Skip Navigation

Fossil Fuels and the Carbon Cycle

Author(s): Nancy Moreno, PhD, Barbara Tharp, MS, and Judith Dresden, MS.
Showing Results for: nitrogen Return to Presentation

Human Respiratory System Diagram

Air (comprised primarily of nitrogen and only about 21% oxygen) enters the nose, where tiny hairs filter out dust and particles. Tissues moisten and warm the air, making it more suited for the lung environment. Air passes from the pharynx to the larynx (containing two elastic vocal cords) and into the trachea. The trachea divides into the left and right bronchi which subdivide into smaller and smaller tubes called bronchioles. These airways are lined by mucous membranes and countless cilia which trap and remove particles from the lungs. Bronchioles open into the alveoli which are clustered like grapes. Only one cell thick, alveoli have direct contact with capillaries for gas exchange. The grapelike arrangement of alveoli creates an enormous surface area sufficient for exchanging enough oxygen and carbon dioxide for the entire body.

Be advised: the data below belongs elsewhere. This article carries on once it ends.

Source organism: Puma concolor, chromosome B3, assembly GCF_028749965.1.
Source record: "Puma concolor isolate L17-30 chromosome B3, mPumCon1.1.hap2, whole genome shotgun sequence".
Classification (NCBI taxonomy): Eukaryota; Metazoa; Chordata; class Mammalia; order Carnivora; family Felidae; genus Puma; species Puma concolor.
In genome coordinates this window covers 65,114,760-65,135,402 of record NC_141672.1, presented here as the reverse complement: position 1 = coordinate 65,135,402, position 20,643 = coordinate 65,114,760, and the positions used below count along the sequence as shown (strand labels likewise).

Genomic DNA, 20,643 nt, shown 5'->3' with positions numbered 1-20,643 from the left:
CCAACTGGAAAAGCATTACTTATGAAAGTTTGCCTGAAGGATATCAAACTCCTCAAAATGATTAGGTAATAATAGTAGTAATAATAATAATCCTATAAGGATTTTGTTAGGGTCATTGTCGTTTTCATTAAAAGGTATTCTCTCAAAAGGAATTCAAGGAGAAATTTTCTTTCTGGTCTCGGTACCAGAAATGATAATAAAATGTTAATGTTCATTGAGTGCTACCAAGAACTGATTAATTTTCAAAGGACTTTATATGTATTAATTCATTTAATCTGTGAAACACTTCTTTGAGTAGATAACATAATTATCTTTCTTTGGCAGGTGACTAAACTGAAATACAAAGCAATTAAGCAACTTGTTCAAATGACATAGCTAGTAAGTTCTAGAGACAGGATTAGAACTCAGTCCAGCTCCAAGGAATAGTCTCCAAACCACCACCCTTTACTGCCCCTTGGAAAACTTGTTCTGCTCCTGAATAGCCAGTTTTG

Funded by the following grant(s)

National Institute of Environmental Health Sciences, NIH

National Institute of Environmental Health Sciences, NIH

My Health My World: National Dissemination
Grant Number: 5R25ES009259
The Environment as a Context for Opportunities in Schools
Grant Number: 5R25ES010698, R25ES06932

Houston Endowment Inc.

Foundations for the Future: Capitalizing on Technology to Promote Equity, Access and Quality in Elementary Science Education